In-toeing

Many parents are concerned that their children walk with their toes pointed inward. This is known as pigeon toes. Many of today’s parents were treated with special shoes or some other device for in-toeing when they were children. Therefore, they are concerned that their children also require some treatment and want to start that treatment before it is too late.

In-toeing usually arises from one or a combination of three areas; the foot, leg, or hip.

In-toeing - Foot

A child’s foot should have a straight outside border. If the outside border of the foot curves in, it is termed metatarsus adductus (MTA), and can lead to in-toeing. This is generally diagnosed in infants. A line drawn thru the heel should intersect with the second toe of the foot. The image shows a foot with MTA where the line intersects with the fourth toe.

Treatment involves stretching the front of the foot to straighten it out. Stretching is done with exercises, braces, special shoes, or casts. These are pictures of a bebax orthosis, which is used for infants, and a cast which is used for older children. Most often, stretching is all that is needed to correct the problem.

In-toeing - Leg

Many children are born with a twist in their leg bone (tibia). This twist comes from the child’s legs being bundled up prior to birth. This condition is termed tibial torsion. It can be internal or external with internal being much more common and a cause of in-toeing. You may notice that while a child’s knee is facing forward, his foot may be pointing inward.

We diagnose internal tibial torsion by measuring the thigh-foot angle. With the child laying on his stomach and his knee bent, we measure an angle made by drawing a line thru the child’s foot and thigh. If there is internal tibial torsion, the foot will be pointed in relative to the thigh. We have to be careful to account for some rotation in the ankle. The picture to the right demonstrates an internal thigh-foot angle.

Internal tibia torsion was once commonly treated with a device called a Denis-Browne bar. The bar was connected to shoes which were pointed outward. The child would sleep with the device. The idea was to untwist the tibia by rotating the feet outward.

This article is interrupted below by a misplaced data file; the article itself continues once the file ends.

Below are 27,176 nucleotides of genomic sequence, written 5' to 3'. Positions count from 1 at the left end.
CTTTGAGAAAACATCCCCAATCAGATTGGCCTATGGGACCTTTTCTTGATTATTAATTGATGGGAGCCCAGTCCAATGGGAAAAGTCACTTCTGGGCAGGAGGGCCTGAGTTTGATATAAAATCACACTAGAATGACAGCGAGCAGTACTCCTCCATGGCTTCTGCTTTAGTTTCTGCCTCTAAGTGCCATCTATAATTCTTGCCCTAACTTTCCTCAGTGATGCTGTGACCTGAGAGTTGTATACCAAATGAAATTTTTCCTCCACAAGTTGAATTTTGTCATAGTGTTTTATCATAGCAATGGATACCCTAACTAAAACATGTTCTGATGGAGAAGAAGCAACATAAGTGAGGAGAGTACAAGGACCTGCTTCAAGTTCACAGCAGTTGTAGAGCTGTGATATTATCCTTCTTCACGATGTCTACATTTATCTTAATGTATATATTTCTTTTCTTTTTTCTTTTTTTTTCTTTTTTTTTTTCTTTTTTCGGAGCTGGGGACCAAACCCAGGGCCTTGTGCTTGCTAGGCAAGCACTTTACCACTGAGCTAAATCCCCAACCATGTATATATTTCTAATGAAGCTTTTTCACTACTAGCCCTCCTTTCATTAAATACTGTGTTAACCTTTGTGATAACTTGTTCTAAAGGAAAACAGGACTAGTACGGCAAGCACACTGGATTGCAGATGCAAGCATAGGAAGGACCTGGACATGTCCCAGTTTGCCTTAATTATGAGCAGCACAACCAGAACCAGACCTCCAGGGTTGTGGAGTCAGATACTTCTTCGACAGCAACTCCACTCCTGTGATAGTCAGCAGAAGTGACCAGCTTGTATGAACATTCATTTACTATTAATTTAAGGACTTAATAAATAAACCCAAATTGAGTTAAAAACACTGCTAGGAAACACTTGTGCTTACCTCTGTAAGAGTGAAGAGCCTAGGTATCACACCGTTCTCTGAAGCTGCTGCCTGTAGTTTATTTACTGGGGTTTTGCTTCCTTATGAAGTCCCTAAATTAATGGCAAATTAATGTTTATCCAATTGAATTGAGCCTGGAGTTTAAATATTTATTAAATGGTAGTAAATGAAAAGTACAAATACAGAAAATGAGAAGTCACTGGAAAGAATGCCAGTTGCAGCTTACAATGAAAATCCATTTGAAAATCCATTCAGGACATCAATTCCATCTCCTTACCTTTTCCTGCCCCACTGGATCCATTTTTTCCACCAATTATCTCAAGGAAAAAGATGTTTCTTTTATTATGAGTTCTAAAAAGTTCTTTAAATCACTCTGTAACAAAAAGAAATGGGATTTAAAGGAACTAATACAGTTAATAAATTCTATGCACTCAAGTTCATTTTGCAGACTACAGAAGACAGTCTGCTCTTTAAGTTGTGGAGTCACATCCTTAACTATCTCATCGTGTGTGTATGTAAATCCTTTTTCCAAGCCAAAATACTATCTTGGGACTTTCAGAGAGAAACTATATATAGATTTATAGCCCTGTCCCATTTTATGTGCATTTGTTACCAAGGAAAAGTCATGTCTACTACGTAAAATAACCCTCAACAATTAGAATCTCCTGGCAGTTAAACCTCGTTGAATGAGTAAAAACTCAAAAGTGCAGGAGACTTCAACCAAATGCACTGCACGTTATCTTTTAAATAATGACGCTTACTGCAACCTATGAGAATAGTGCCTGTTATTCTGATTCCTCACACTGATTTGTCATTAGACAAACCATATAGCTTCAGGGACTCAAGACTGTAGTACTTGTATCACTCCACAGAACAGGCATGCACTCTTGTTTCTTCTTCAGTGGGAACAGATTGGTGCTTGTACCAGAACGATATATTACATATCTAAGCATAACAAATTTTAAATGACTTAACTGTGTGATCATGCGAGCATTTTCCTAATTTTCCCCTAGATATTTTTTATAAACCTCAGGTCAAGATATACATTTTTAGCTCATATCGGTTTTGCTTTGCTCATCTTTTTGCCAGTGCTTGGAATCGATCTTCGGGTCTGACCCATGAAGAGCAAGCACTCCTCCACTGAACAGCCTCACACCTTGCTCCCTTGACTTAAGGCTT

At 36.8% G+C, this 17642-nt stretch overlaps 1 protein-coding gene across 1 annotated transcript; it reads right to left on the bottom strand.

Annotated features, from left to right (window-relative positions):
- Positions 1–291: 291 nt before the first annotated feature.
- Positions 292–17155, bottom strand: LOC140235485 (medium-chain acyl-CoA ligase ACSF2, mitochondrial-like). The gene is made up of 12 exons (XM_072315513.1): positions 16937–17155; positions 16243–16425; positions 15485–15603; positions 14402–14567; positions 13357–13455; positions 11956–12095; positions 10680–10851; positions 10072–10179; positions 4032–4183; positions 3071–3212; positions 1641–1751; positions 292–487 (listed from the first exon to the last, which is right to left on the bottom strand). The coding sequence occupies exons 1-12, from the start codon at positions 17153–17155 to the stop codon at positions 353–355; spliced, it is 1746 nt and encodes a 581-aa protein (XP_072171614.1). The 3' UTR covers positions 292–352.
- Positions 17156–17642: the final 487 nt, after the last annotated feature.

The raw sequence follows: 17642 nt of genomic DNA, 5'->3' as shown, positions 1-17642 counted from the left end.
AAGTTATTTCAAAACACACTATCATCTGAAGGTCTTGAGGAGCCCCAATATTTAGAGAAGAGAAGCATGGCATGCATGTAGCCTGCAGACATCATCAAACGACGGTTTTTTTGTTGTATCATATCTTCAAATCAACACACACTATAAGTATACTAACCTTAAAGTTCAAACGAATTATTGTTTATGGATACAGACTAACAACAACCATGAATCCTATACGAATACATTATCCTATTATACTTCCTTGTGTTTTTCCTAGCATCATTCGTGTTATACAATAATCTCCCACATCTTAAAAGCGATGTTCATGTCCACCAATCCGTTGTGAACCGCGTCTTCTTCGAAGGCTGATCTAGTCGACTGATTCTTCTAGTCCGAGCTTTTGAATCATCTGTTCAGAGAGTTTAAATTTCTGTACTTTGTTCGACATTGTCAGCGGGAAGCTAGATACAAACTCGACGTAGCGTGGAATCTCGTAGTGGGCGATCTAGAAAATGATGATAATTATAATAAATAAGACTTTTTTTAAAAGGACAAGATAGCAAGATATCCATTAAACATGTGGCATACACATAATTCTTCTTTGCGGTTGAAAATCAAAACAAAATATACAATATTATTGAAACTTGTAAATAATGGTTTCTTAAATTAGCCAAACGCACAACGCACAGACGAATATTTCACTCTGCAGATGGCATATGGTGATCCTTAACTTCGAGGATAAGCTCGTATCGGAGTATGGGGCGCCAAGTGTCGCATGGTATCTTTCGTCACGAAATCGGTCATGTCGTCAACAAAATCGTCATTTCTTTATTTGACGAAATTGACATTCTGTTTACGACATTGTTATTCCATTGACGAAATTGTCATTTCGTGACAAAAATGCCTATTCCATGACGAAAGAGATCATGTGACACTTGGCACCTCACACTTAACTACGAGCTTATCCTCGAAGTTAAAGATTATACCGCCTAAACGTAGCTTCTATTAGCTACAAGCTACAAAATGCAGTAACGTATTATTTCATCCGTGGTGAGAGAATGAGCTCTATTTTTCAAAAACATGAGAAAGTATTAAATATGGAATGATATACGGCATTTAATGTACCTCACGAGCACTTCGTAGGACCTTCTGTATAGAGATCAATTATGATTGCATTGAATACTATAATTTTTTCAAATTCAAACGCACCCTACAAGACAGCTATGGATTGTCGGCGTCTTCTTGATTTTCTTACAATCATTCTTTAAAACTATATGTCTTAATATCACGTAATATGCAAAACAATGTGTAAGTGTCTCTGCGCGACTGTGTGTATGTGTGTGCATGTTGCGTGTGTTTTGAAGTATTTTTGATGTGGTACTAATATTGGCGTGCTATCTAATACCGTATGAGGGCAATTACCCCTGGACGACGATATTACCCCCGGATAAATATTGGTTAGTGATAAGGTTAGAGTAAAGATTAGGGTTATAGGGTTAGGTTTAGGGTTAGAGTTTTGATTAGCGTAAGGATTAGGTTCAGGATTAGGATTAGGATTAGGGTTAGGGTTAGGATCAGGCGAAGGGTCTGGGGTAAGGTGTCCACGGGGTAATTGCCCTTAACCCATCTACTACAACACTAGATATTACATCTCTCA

Studies have now shown that internal tibial torsion will get better on its own up to about six years of age. In studies, children who use the bar and shoes did no better than children who did not. For this reason, the bar and shoes are only rarely used today. Instead, the focus is on educating the parents about the natural history of internal tibial torsion and looking at it as a part of a child’s development and not as an abnormality.

In-toeing - Hip

The third potential cause of in-toeing comes from a twist in the hips. This is referred to as femoral anteversion. The hip is a ball and socket joint. The ball does not fit into the socket straight from the side; instead, it is pointed forward approximately fifteen degrees in adults. This forward twist of the ball of the hip joint is termed anteversion.

Infants are born with increased anteversion, around forty degrees, which decreases during the first ten years of life to approach ten degrees. If this anteversion is slightly increased, then a child would be able to turn her hips in more than she could turn them out. This is demonstrated in the picture below. The midpoint of the hip range of motion is with the hips rotated in. This also rotates the child’s knees and feet inward, causing in-toeing.

These children find it easy and comfortable to sit W-style on the floor because this position requires hip internal rotation. Just like tibial torsion, this condition gets better with time so usually no treatment is needed. Some activities that strengthen hip external rotation, such as, ballet, skating, and gymnastics, help children better control their hip rotation, allowing their feet to be pointed straighter. Often, children will in-toe more as the day goes on because they get tired and internally rotating their hips is a comfortable position, which does not require a lot of muscle energy to maintain.

To summarize, a combination of things is often responsible for in-toeing. It is not uncommon for a child to be seen at two years of age and diagnosed with internal tibial torsion. The parents are told the in-toeing will correct by five years of age. When the child is six years old many still in-toe and the parents will ask why. Now, the femoral anteversion, which was there all the time, is noticed. Still, the in-toeing should decrease for the next few years and no treatment is indicated.

These conditions are usually symmetric, meaning both legs are effected about the same. If the in-toeing is asymmetric, then this could be a sign of a more serious problem. Occasionally, hip dysplasia can present as with asymmetric in-toeing, so careful attention is paid to the examination of the hips and an x-ray of the hip may be obtained. Normally, I do not get x-rays when the in-toeing seems to be developmental.